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HP Cloud 28+ enters beta and introduces self-certification scheme for providers

Hewlett-Packard (HP) gears up to launch its Cloud 28+ service catalogue in December 2015, talking up the opportunities it presents for European providers

Hewlett-Packard's’s bid to create a Europe-wide one-stop cloud shop has moved up a gear, with the introduction of a self-certification system for providers that want to sell their services through it.

Dubbed Cloud 28+, the initiative was formally unveiled by HP in March 2015 after a year of preparation, and is geared towards driving adoption of off-premise technologies across Europe by providing users with a centralised catalogue of cloud services.

HP claims this will help make it easier for commercial and public sector organisations to adopt cloud – as they can consult the catalogue before embarking on a deployment, to find a provider and service that fits the bill.

Speaking at the Cloud 28+ in Action event on 30 September 2015 in Brussels, Xavier Poisson, Emea vice-president of HP Converged Cloud, marked the beta launch of the project by talking up the attention it has garnered in other parts of the world looking to replicate what HP is trying to achieve.

Similarly, the cloud provider community has also thrown its weight behind it, he continued, helping the firm exceed its target of having 200 services listed through it by September 2015.

“We had a dream in March that the catalogue would be live in September and we would have 200 cloud services in the catalogue for this meeting,” he said.

“Not only is Cloud 28+ live, but it is hosted by one of the members and we have 320 cloud services.”

In light of this, Poisson said the aim now is to have 600 services listed on the catalogue by the time of its official go-live date in early December.

Turning his attention back to the problems providers face when trying to do business with users in other countries, he claimed it can cost up to €9,000 to ensure a service does not infringe on local laws.

And it’s those kinds of financial and legislative barriers to doing business across borders, Cloud 28+ is looking to eradicate, he said.

“I’m hoping to generate what all of us are working for everyday. That’s employment and to generate growth. That’s the ‘why’ of everything we’re doing today with Cloud 28+.”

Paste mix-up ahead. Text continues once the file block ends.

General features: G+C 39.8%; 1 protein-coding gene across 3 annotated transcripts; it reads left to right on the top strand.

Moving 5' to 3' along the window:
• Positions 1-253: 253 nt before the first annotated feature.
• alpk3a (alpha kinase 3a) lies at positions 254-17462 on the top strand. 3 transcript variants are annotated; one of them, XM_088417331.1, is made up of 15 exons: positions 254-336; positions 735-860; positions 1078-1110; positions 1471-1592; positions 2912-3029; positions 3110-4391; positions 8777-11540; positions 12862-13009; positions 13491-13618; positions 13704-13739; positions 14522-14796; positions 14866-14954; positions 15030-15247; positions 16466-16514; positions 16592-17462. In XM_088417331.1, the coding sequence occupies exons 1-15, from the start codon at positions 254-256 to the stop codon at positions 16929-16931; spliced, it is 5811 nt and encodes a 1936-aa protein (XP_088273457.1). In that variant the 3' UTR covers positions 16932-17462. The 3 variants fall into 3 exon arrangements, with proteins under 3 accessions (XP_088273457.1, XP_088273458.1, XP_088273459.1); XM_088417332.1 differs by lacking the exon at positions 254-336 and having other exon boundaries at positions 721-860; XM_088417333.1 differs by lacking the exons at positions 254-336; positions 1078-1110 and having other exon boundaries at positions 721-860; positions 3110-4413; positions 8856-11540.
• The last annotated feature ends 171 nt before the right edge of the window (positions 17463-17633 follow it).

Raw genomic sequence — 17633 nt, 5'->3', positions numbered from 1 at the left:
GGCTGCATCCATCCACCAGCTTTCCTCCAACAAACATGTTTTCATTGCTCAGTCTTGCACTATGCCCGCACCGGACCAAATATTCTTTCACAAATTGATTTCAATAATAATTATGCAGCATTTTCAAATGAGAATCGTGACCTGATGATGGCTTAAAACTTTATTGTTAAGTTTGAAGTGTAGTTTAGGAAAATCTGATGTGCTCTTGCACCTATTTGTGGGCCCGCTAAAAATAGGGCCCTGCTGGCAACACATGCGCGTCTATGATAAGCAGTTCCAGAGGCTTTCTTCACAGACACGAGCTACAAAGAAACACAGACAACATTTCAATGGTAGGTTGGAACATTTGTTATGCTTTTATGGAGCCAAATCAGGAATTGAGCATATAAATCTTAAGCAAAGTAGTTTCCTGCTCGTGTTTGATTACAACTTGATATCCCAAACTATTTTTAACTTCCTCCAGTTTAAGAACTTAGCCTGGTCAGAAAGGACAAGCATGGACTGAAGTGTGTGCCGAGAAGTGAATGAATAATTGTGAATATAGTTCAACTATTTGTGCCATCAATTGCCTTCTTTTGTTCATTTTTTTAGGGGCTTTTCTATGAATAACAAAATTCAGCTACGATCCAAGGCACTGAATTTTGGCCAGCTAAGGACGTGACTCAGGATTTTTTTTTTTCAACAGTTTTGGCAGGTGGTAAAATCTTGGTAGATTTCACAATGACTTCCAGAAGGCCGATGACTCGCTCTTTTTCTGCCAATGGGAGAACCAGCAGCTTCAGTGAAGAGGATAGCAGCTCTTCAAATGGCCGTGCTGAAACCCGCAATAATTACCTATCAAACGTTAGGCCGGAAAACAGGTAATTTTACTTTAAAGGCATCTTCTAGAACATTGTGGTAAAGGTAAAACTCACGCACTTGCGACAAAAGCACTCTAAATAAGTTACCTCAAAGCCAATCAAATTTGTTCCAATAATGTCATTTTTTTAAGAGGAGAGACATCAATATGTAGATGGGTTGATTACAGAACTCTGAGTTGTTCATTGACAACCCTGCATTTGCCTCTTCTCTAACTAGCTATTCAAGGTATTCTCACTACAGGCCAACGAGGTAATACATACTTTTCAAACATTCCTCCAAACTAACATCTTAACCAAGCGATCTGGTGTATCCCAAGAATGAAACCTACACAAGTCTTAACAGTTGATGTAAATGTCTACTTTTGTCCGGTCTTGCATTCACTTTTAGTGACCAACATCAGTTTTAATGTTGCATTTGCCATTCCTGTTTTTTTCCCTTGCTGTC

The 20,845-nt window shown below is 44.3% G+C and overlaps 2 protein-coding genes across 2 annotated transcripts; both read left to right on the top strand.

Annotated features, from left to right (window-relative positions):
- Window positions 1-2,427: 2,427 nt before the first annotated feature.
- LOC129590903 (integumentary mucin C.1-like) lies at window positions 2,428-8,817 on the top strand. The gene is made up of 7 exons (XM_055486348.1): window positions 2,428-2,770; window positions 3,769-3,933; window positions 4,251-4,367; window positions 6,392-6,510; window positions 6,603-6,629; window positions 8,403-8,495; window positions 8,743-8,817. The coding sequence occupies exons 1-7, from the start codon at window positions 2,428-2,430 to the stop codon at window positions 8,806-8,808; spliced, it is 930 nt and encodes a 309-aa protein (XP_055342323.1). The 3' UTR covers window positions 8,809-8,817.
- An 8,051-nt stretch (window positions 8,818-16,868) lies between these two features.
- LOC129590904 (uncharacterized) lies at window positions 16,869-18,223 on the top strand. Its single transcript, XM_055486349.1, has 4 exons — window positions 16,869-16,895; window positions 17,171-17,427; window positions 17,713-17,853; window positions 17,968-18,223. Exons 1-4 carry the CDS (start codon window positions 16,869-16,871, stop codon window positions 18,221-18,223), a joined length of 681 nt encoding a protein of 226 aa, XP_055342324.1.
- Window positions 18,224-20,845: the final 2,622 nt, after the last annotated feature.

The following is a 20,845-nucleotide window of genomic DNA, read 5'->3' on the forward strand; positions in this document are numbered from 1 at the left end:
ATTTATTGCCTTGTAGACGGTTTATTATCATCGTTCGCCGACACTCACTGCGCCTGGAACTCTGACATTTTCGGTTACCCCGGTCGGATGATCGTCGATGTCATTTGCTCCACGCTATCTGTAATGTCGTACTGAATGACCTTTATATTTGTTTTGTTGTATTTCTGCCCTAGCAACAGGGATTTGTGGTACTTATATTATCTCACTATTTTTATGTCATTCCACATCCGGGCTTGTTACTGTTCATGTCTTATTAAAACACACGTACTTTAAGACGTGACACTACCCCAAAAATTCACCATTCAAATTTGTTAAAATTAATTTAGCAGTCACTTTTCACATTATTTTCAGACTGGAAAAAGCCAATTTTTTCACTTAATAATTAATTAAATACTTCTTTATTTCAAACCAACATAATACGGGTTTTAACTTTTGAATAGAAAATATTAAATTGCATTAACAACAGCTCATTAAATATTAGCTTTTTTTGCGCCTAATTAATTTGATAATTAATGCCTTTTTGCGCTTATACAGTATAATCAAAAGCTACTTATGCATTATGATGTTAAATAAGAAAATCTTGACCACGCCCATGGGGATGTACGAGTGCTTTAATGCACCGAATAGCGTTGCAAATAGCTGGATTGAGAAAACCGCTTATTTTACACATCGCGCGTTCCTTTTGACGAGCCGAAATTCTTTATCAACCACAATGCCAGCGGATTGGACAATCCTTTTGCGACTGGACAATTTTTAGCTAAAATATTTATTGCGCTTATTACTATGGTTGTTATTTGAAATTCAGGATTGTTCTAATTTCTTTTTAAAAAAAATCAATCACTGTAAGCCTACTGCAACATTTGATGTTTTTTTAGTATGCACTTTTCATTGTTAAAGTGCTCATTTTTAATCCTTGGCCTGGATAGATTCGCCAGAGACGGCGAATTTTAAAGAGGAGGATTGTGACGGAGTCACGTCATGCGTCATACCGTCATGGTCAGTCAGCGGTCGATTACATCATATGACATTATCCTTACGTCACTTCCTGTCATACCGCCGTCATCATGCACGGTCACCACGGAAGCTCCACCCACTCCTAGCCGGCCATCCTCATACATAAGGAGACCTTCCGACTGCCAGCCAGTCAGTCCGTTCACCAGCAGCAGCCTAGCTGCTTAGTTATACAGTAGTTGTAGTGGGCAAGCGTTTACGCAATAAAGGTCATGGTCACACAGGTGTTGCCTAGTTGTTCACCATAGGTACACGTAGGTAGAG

Cloud 28+ self-certification scheme

Every cloud provider, reseller or independent software vendor (ISV) that secures a listing on the portal can now have their offerings rated via Eurocloud’s Star Audit system – a move HP claims will make it easier for users to pit one firm’s offerings against another.

Eurocloud board member Tobias Höllwarth told attendees the rating system should streamline the procurement process by providing users with certified assurances about the quality of the services they provide.

Otherwise, providers can find themselves repeatedly fielding the same questions about security and uptime, from users trying to work out whether or not to trust those suppliers with their data.

This results in slower and more expensive cloud procurements, driving up the costs of doing business.

“Answering the same questions again is boring and is not generating business,” he said.

Read more about HP's Cloud 28+

For smaller firms – that don’t have access to dedicated IT, legal or procurement teams to guide them through the process – knowing which provider to go with can be fraught with challenges.

“They need to buy cloud services as they may have a big competitive disadvantage if they don’t,” he said, adding that the rating system should accelerate the buying process for them too.

The EC Digital Single Market

Cloud 28+ initiative has drawn parallels in the past with the UK government’s G-Cloud scheme, and – in the light of that programme's success – on the continent, attention has focused on recreating a similar cloud services procurement portal for European public-sector users.

Similarly, what HP is trying to achieve with Cloud 28+ fits in quite well with the European Commission’s Digital Single Market initiative, which seeks to create a single marketplace for digital services within the European Union (EU).

Speaking at the event, Francisco Medeiros, deputy head of the software and services and cloud computing unit at the EC, said that – while the organisation could not directly endorse the work HP is doing with Cloud 28+ – such initiatives had an important role to play in supporting the EC’s cloud goals.

“This is indeed a promising and enriching initiative that has the potential to substantially contribute to the development of the European cloud services market and will provide opportunities for small and large cloud service providers,” Medeiros said.

"Of course, we – as the commission – are not in a position to endorse specific market initiatives but, in general terms, I can tell you initiatives like Cloud 28+ and others are key, in our view, for the establishment of a competitive market for cloud services.”

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